By admin       2018-05-28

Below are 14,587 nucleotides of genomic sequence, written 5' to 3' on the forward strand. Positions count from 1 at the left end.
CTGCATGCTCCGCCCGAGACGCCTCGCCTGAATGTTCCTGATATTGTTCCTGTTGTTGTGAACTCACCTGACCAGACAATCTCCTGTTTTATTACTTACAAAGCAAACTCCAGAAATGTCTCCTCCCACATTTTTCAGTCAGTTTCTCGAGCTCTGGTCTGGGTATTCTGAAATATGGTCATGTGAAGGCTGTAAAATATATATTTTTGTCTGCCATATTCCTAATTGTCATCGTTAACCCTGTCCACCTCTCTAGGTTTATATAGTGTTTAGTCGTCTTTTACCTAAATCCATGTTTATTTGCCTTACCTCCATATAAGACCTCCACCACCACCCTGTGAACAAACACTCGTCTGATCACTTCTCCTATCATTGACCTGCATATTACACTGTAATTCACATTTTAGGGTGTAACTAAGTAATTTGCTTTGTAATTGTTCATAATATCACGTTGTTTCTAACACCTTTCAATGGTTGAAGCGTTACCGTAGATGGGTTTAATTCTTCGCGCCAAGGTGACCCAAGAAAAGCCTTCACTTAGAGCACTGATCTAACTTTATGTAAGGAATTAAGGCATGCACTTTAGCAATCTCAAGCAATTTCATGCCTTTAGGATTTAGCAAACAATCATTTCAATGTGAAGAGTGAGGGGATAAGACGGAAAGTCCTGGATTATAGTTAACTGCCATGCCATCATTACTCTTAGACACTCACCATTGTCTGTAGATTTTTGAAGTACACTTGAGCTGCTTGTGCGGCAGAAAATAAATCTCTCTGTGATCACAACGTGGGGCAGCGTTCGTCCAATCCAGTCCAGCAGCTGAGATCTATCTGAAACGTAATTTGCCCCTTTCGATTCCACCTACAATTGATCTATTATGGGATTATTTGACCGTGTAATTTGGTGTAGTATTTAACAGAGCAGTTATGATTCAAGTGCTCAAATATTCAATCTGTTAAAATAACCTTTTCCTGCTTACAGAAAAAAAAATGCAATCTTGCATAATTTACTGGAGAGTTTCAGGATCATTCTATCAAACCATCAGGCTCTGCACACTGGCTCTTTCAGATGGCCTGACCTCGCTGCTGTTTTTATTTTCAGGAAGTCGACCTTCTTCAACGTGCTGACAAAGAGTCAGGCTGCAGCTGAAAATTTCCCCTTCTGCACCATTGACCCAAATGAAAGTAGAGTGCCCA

There are roughly two camps at work here. One says that market forces should prevail and that if the farmers want to use these seeds, there is no reason why the government should block the free play of market forces. This argument is a throwback to the introduction of Bt cotton in Gujarat prior to its official introduction. However, the trouble with this view is that there is acute apprehension over the quality of seeds doing the rounds, as a result of which the farmers may suffer at the hands of fly-by-night operators. “There have been reports of extensive booking for illegal HT cottonseeds. Since BG-II technology is outdated, the farmers are left with no option but to plant such illegal seeds,” says Kishore Tiwari, farm-activist turned Chairman of the Maharashtra government’s special task force on the agrarian crisis. “This problem has also risen due to policy paralysis and no substitute to BT cottonseeds. Due to widespread use of BT cottonseeds, the indigenous cottonseeds are not available in the market. Neither the State nor the Indian Council of Agricultural Research and the agriculture universities are serious about supplying the indigenous seed varieties to farmers. As a result, they are forced to buy illegal BT cottonseed, which has no quality assurance. Last year, illegal seeds were extensively planted and this year also the same could happen,” cautions Tiwari. Farmers’ group Shetkari Sanghatana (Sharad Joshi faction) has been batting for the approval of the HT cottonseed technology. Its leader Raghunath Patil says his organisation has always stood for liberalisation of technology and trade for the farmers. “The BT technology in India is limited to BG and BG-2, while in other countries it has reached to BG-7. Such technologies are useful for farmers, as they help in enhancing the productivity of their farms. But on the other hand, those who are advocating the use of Swadeshi (indigenous) seeds don’t realise that the use of such seeds leads to lower cotton production,” says Patil. Further, Patil points out that today farmers are forced to buy and plant HT cottonseed in a clandestine manner because of the restrictions imposed on these high productivity seeds. Former Union Environment Minister Jairam Ramesh, who was at the epicentre of the GMO debate, observes, “India must not be blindly permissive like the US or blindly in favour of prohibition like Europe but intelligently precautionary in its approach to GM.” On the regulatory impasse, he says: “ I don't understand why a biotech regulator has not been put in place when a Bill for it had been finalised in 2011 itself.” KR Kranthi, head of technical information at International Cotton Advisory Committee, says HT cotton is not suited for the Indian farming system dominated by small landholders. It would reduce employment in the farm sector. Besides, there is a risk of the weedicide sprayed drifting to the neighbouring land holdings and affecting the crops, he adds. Anti-GM activists claim that the issue of HT cotton was raised with the GEAC way back in 2008-09. “However, lack of stringent action by both the Centre and States has led to the current situation, putting not only the farmers at risk but also raising the spectre of ecological and health hazards,” says Kavitha Kuruganthi of the Alliance for Sustainable and Holistic Agriculture.

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